237 episodes

From breaking news and insider insights to exhibitions and events around the world, the team at The Art Newspaper picks apart the art world's big stories with the help of special guests. An award-winning podcast hosted by Ben Luke, The Week in Art is sponsored by Christie's.
Hosted on Acast. See acast.com/privacy for more information.

The Week in Art The Art Newspaper

    • Arts
    • 4.5 • 138 Ratings

From breaking news and insider insights to exhibitions and events around the world, the team at The Art Newspaper picks apart the art world's big stories with the help of special guests. An award-winning podcast hosted by Ben Luke, The Week in Art is sponsored by Christie's.
Hosted on Acast. See acast.com/privacy for more information.

    Pussy Riot and Ragnar Kjartansson; Shirin Neshat on Iran; Puerto Rican art after Hurricane Maria

    Pussy Riot and Ragnar Kjartansson; Shirin Neshat on Iran; Puerto Rican art after Hurricane Maria

    This week: as the exhibition Velvet Terrorism: Pussy Riot’s Russia opens at the Kling & Bang gallery in Reykjavik, Ben Luke talks to Masha Alekhina, one of the founding members of Pussy Riot, and the artist Ragnar Kjartansson, one of the co-curators of the show. As protests continue across Iran, Aimee Dawson, The Art Newspaper’s acting digital editor, speaks to Shirin Neshat, the artist whose work expressing solidarity with women in Iran was recently installed outside the Neue Nationalgalerie in Berlin. And this episode’s Work of the Week is by the Puerto Rican artist Gabriella Torres-Ferrer. Their 2018 sculpture—called Untitled (Value Your American Lie)—is part of a major new show at the Whitney Museum in New York, exploring art in Puerto Rico in the five years since the devastation wreaked by Hurricane Maria in 2017.
    Velvet Terrorism: Pussy Riot’s Russia, Kling & Bang, Reykjavik, until 15 January 2023. Pussy Riot: Riot Days, National Theatre of Iceland, Reykjavik, 25 November. Proceeds from the concert and the exhibition go to supporting Ukraine. You can hear an in-depth interview with Ragnar Kjartansson from 2020 on our sister podcast A brush with… on the usual podcast platforms.
    No existe un mundo poshuracán: Puerto Rican Art in the Wake of Hurricane Maria, Whitney Museum of American Art, New York, until 23 Apr 2023.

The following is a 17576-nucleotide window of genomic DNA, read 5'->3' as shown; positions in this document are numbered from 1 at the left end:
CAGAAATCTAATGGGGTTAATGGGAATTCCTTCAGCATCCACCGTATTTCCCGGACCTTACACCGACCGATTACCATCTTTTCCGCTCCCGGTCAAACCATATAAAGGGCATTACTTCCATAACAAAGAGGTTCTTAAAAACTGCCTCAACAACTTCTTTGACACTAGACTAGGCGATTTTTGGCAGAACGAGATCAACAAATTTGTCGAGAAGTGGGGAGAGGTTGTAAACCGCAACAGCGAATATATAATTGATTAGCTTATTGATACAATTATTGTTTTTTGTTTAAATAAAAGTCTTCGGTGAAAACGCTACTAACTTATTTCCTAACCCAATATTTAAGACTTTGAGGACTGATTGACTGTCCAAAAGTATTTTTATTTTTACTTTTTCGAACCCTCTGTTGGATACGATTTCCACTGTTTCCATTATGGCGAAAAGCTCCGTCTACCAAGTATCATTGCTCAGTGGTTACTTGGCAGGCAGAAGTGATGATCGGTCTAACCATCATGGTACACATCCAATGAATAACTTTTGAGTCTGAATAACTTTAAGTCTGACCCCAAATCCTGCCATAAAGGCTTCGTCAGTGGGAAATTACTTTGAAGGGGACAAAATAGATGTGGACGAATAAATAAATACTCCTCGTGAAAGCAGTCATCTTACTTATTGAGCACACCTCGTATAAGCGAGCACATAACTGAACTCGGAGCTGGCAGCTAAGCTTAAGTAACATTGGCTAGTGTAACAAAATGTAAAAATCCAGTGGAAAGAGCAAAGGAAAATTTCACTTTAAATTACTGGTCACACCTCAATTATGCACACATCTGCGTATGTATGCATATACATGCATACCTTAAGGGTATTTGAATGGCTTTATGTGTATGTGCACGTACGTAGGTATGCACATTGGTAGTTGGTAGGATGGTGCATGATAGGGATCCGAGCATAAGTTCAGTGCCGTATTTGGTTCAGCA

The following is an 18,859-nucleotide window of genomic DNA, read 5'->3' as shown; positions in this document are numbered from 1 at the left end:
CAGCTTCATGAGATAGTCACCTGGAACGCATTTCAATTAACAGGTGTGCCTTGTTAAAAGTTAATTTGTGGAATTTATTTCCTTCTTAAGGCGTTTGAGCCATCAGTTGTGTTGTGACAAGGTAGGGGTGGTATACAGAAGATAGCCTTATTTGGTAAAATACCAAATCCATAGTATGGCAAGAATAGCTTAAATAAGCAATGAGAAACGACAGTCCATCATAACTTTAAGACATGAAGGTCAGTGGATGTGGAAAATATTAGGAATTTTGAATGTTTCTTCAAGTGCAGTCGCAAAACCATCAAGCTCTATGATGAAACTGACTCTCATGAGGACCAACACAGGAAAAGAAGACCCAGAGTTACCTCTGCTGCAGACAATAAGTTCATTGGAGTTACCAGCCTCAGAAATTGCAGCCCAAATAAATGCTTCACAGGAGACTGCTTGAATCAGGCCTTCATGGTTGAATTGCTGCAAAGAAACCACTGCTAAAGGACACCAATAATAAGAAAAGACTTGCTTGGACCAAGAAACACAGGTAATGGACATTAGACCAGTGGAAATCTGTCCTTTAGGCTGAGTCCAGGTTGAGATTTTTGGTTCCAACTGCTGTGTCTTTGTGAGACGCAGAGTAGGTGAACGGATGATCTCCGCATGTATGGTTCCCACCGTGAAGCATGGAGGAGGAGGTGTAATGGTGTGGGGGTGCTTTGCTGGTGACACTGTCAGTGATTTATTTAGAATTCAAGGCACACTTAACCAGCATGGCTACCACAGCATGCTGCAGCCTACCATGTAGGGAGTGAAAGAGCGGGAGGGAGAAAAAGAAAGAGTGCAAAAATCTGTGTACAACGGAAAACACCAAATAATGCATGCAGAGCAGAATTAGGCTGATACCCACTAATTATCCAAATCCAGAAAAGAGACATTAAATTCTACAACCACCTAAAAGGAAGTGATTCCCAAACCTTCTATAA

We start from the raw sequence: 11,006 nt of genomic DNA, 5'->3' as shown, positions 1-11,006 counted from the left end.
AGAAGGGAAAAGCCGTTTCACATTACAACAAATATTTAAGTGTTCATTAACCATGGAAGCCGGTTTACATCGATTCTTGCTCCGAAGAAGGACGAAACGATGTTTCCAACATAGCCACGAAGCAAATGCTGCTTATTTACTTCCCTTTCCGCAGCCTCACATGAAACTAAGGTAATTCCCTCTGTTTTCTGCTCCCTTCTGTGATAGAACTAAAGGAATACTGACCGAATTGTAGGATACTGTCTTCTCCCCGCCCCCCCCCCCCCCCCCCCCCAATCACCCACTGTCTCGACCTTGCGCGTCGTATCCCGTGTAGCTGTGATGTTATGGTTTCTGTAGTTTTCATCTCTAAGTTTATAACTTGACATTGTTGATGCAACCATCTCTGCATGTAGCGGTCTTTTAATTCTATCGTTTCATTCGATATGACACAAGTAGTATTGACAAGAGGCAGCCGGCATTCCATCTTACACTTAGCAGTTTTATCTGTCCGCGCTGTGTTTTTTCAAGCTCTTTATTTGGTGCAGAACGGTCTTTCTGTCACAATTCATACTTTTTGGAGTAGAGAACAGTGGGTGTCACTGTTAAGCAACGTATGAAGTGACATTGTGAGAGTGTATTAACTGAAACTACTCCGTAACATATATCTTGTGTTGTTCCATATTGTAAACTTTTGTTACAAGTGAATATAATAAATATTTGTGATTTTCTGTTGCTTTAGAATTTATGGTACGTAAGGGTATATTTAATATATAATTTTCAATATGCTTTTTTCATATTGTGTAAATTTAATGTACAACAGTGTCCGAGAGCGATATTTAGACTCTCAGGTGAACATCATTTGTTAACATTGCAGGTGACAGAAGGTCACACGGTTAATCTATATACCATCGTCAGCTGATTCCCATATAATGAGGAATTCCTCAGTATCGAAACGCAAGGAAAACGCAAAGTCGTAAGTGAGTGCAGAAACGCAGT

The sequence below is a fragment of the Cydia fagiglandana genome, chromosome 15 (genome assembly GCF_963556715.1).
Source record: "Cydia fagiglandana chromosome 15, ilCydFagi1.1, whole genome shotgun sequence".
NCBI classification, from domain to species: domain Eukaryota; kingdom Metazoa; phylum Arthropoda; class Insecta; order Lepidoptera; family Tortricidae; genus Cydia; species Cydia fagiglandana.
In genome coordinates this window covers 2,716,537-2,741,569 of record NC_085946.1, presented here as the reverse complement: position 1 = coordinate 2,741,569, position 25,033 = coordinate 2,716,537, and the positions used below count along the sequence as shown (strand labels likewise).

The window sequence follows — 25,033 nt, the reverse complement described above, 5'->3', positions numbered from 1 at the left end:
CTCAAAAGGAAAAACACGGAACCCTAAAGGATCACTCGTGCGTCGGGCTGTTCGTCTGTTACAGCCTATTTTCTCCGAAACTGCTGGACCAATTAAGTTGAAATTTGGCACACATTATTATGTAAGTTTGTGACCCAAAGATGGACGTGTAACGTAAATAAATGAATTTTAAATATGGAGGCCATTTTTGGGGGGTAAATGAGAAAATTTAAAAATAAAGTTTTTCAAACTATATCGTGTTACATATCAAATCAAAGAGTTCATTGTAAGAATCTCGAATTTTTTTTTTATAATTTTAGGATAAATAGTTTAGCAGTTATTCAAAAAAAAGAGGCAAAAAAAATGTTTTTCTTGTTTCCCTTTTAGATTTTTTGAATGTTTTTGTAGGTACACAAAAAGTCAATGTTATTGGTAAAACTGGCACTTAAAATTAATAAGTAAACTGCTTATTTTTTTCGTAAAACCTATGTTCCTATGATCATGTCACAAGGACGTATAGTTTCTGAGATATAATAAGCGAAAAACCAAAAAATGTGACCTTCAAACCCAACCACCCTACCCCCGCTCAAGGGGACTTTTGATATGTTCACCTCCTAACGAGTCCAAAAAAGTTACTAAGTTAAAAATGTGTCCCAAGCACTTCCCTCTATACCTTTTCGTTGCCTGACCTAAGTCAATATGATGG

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    • 1 hr 7 min
    Art at Qatar’s World Cup; New York auctions; Mozambican artist Luis Meque

    Art at Qatar’s World Cup; New York auctions; Mozambican artist Luis Meque

    Ben Luke talks to Hannah McGivern, a correspondent for The Art Newspaper who has just been to Qatar, about the vast number of public art projects that will accompany the FIFA Men’s World Cup that begins there on Sunday 20 November. She also discusses the museums that Qatar plans to open by 2030. How does this explosion of cultural initiatives sit with Qatar’s record on human rights and treatment of low-paid migrant workers in the building of its cultural venues and World Cup stadia? It has been a heady fortnight of auctions in New York. Ben speaks to Georgina Adam, an editor-at-large at The Art Newspaper, about the highs and lows, and whether we can expect even more sales of blockbuster collections in the coming years. And this episode’s Work of the Week is an untitled painting by Luis Meque, an artist born in Mozambique who came to fame in the 1980s and early-1990s in Zimbabwe. Tandazani Dhlakama, the curator of the exhibition When We See Us: A Century of Black Figuration in Painting at Zeitz Museum of Contemporary Art Africa in Cape Town, tells us about Meque’s painting and his brief and brilliant life.
    When We See Us: A Century of Black Figuration in Painting, Zeitz Museum of Contemporary Art Africa, Cape Town, South Africa, 20 November-3 September 2023

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    • 56 min
    Artists and climate action; US National Gallery of Art’s women artists fund; Paula Modersohn-Becker

    Artists and climate action; US National Gallery of Art’s women artists fund; Paula Modersohn-Becker

    This week: as the UN’s climate emergency summit, Cop27, continues in Egypt, Ben Luke talks to Louisa Buck, The Art Newspaper’s contemporary art correspondent—and the author of our online column about art and climate change—about international art initiatives responding to the crisis. Kaywin Feldman, the director of the National Gallery of Art (NGA) in Washington, DC, tells us about the museum’s new $10m endowment fund for purchases of works by women artists. The historic gift, from the family of the gallery’s first female president, Victoria P. Sant, will help the NGA fill gaps in its collection. And this episode’s Work of the Week is Mother with Child on her Arm, Nude II (1906) by the German painter Paula Modersohn-Becker. The work is a highlight of Making Modernism, a show of German women artists that opens this weekend at the Royal Academy in London. The exhibition’s curator, Dorothy Price, discusses this late painting in Modersohn-Becker’s short but productive life.
    Making Modernism: Paula Modersohn-Becker, Käthe Kollwitz, Gabriele Münter and Marianne Werefkin, Royal Academy of Arts, London, 12 November-12 February 2023.

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    • 52 min
    National Gallery building row; contemporary art in Lagos; Chagall’s Falling Angel